One of the most elite, prestigious, and traditional golf tournaments begins today. A tournament more prestigious then the scandals and hype that's intertwined within it's sturdy tradition.
A tournament that holds an elite roster containing the names of the best golfers in the world. Talented individuals who undeservedly so, have been swept under the carpet by media in the wake of Tiger Woods, and the circus that follows him.
It takes more dedication then can be typed in words for a player to earn the opportunity to play in such an elite tournament.
Although what's happening is current and relevant, the history and prestige of the Masters this year has been lost in chaos. That's why, with the festivities commencing today, we're going to look past the tournament scandal and into it's lineage.
The Masters is one of the four major championship tournaments in professional golf. Hold onto your peaches, the Masters is the only tournament on the US golf tour that's consistently held in the same location, Augusta, Georgia. The tournament happens the first full week of April, when spring has sprung, and green is the de jour.
The tournament is always played at Augusta National Golf Course, and it's designers, Clifford Roberts and Bobby Jones were the tournament's founders. Upon his retirement in 1933, Bobby Jones sought to create a course he could use to play a leisurely game of golf. It later became one of the most prestigious golf greens on planet Earth. The number of professionals who qualify for The Masters is a much smaller pool then the other tournaments, because it's an invitational event (meaning it's restricted to only an elite group of invited players). There are only fifty players invited from around the world. The tournament is a money tournament, and the pot is quite substantial. If you are lucky enough to be dating a pro golfer, hold onto him tightly, we all know, they've become quite the commodity throughout Vegas and the rest of the country (sorry, couldn't help it, had to throw it in somewhere).
The winner of the tournament is awarded a green jacket. However, the green golf couture must be returned to the clubhouse after a full years use.
The first Green Jacket was awarded in 1949 to Sam Snead, and talk about vintage fabulous, it's the same Green Jacket that hangs in the clubhouse today.
The winner of the Masters receives an automatic bid to play in the other three major tournaments, US Open, The Open Championship, and the PGA Championship. The winner also earns a lifetime invitation to The Masters, and five years consecutive invitations to play in all PGA tournaments. It's truly a gift that keeps on giving, as long as the player keeps on winning!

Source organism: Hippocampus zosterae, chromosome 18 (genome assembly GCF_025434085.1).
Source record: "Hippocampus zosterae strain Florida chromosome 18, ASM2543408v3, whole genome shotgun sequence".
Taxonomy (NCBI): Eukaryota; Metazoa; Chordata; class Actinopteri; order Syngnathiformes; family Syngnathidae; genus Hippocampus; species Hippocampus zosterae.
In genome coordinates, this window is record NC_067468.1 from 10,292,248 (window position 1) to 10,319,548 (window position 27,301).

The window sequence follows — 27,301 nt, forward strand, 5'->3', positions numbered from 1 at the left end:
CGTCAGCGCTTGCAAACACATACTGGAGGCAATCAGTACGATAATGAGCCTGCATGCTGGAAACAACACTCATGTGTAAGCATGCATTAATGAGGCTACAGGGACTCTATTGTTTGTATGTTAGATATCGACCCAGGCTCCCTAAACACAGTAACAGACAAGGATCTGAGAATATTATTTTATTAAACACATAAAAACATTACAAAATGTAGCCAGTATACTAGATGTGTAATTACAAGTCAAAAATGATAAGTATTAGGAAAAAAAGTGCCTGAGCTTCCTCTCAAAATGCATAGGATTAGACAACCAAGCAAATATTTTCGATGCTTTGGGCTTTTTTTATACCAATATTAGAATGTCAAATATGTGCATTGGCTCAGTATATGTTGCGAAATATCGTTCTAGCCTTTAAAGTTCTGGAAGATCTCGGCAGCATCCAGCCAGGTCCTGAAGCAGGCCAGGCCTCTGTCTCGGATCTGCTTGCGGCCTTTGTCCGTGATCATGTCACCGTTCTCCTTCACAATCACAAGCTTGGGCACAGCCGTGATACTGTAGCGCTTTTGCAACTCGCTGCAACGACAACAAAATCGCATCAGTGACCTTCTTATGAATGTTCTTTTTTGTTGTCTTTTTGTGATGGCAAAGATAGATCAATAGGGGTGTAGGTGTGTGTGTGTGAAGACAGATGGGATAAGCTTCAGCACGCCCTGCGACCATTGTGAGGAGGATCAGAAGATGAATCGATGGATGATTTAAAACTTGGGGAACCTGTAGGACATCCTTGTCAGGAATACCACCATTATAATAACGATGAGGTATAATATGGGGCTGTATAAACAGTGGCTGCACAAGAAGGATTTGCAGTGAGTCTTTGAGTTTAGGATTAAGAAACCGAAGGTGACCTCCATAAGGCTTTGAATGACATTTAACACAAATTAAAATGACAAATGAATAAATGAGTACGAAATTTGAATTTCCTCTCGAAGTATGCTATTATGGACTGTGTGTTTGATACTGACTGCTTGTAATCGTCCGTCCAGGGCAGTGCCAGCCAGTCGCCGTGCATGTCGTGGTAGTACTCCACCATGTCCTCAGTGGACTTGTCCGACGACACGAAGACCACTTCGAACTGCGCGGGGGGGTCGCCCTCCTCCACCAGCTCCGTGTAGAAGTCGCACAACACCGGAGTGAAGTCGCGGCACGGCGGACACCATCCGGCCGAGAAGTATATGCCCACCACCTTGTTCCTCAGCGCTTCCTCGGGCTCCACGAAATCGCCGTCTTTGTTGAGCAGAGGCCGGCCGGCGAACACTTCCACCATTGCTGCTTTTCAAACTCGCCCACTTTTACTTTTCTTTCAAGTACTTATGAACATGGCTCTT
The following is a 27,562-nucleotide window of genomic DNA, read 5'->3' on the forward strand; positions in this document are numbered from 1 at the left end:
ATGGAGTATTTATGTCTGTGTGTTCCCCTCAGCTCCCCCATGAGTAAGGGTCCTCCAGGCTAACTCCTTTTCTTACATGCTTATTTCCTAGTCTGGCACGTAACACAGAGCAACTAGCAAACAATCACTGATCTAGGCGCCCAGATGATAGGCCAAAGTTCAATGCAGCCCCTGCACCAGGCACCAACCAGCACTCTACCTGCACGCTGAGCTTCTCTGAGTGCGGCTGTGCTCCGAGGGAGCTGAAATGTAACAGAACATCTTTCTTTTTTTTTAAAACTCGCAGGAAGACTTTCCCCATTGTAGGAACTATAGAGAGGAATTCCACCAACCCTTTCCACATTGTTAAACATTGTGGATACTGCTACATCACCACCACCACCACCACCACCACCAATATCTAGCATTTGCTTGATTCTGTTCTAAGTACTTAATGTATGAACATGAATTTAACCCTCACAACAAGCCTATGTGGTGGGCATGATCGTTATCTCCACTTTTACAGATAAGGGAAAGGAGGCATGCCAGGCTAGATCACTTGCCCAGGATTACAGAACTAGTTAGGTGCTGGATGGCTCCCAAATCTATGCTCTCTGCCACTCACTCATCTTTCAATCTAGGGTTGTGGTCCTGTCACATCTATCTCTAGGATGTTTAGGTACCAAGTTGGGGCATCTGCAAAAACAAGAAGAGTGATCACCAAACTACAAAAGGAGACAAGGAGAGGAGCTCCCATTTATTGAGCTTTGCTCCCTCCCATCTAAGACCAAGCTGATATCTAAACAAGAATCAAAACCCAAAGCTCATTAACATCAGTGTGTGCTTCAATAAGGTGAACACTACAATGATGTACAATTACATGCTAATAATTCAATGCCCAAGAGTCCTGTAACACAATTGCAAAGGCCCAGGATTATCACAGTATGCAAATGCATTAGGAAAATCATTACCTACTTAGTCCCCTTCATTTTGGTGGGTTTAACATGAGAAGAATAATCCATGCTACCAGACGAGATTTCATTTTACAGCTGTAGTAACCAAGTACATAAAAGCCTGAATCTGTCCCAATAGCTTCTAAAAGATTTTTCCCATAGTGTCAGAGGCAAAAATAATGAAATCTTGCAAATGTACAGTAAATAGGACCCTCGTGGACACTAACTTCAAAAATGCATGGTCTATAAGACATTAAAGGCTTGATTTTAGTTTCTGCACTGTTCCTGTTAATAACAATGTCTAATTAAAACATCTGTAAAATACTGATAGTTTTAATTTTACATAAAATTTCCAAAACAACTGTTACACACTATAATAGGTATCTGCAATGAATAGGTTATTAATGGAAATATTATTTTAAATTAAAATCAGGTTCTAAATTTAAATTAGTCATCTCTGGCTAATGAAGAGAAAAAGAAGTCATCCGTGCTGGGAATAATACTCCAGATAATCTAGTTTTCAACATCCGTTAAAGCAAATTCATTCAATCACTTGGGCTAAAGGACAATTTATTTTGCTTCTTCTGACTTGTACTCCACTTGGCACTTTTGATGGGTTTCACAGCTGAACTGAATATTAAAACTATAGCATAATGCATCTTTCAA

The opening shot at the Masters is always teed off via a PGA superstar of golf years past. Accompanying superstar for the first two days is the current U.S. Amateur champion. This year Jack Nicklaus and Arnold Palmer have the honors. Arnold and Jack, along with Gary Player dominated the tournament throughout the 60's and 70's, together they were called "The Big Three."
The first Masters winner was Horton Smith in 1934, he won again in 1936. Jack Nicklaus has won the most times, earning the green jacket six times. Tiger Woods was the youngest player ever to win a Masters at just 21 years old, he's since earned the trophy three times more. Last years winner was pro golfer Angel Cabrera, who will play again this year to defend his title.
The Masters can be seen on CBS throughout the USA, and it's being telecast on BBC for those in the UK and elsewhere. If you're looking for tickets, they're hard to come by. You have to put in an application some time in advance just to be entered into a ticket lottery. Looks like the only way to guarantee your ticket is to pick up a club and start practicing, every second of ever minute, every minute of every hour, and every hour of every day.
For some reason this tournament does always have us saying "Fore" and updating our spring closet with the latest from Callaway and Burberry Golf. It will be fun to watch the tournament for the history that it is, not the chaos it's unwillingly become.